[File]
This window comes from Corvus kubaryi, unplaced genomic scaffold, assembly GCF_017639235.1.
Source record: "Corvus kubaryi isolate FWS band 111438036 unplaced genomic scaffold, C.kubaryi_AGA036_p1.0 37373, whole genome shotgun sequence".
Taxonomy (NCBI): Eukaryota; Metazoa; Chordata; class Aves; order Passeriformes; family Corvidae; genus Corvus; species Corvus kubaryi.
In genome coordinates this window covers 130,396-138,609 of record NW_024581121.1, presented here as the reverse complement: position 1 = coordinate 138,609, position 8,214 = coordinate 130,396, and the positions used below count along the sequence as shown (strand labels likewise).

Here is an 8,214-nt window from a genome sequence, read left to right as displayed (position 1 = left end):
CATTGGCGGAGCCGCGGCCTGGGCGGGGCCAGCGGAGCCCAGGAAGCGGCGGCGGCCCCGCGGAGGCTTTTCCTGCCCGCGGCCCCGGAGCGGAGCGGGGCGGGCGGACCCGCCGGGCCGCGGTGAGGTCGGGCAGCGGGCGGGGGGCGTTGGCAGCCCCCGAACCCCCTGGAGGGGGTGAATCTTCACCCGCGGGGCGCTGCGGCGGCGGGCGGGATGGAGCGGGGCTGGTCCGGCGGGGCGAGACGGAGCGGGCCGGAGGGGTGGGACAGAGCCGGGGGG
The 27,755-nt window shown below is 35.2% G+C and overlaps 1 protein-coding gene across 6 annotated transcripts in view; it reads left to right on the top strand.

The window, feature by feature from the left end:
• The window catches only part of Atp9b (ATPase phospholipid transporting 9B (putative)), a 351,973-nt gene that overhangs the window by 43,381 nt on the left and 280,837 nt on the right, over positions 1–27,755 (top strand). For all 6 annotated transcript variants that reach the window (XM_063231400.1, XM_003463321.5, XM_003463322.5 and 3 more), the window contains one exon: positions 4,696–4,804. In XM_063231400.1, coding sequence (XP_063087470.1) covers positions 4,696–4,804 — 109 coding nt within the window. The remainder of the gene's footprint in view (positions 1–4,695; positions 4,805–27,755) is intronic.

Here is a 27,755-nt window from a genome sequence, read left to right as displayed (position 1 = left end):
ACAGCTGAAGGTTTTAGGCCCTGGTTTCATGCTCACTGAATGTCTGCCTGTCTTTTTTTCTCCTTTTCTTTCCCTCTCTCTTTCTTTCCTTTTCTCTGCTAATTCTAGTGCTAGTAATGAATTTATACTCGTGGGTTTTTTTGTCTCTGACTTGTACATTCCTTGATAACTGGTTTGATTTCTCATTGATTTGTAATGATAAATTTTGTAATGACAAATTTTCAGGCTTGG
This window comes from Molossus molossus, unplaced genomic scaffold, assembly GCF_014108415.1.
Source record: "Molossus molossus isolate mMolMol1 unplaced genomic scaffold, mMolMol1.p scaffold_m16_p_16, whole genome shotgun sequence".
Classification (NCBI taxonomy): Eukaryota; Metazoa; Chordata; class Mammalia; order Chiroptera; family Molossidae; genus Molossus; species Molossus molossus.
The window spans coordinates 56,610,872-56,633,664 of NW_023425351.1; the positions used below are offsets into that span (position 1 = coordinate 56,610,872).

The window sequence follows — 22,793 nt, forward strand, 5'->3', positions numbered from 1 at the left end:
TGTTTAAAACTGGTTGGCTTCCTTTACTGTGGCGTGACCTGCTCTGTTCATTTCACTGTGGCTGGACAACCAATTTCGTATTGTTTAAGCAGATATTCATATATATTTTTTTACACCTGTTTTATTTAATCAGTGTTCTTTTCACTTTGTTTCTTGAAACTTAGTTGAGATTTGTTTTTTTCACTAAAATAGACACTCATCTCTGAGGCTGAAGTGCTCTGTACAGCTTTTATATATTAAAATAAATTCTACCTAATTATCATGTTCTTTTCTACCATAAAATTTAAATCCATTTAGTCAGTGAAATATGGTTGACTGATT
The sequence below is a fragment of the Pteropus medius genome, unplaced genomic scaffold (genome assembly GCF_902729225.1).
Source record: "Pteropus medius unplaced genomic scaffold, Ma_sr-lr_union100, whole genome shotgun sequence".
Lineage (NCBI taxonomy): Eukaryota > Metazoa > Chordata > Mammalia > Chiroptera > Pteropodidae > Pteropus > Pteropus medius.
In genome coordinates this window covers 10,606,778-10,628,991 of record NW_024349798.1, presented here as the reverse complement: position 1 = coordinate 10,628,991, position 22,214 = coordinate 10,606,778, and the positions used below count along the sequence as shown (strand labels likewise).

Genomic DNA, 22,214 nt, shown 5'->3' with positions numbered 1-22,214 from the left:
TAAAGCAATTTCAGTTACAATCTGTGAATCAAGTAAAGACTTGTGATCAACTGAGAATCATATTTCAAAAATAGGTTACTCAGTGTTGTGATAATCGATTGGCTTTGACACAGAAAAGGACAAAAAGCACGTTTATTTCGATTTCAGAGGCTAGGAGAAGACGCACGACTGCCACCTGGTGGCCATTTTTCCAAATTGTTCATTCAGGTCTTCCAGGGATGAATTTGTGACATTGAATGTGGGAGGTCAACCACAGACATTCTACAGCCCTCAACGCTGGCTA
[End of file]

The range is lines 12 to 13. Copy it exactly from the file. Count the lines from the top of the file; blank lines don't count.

This window comes from Molossus molossus, unplaced genomic scaffold, assembly GCF_014108415.1.
Source record: "Molossus molossus isolate mMolMol1 unplaced genomic scaffold, mMolMol1.p scaffold_m16_p_16, whole genome shotgun sequence".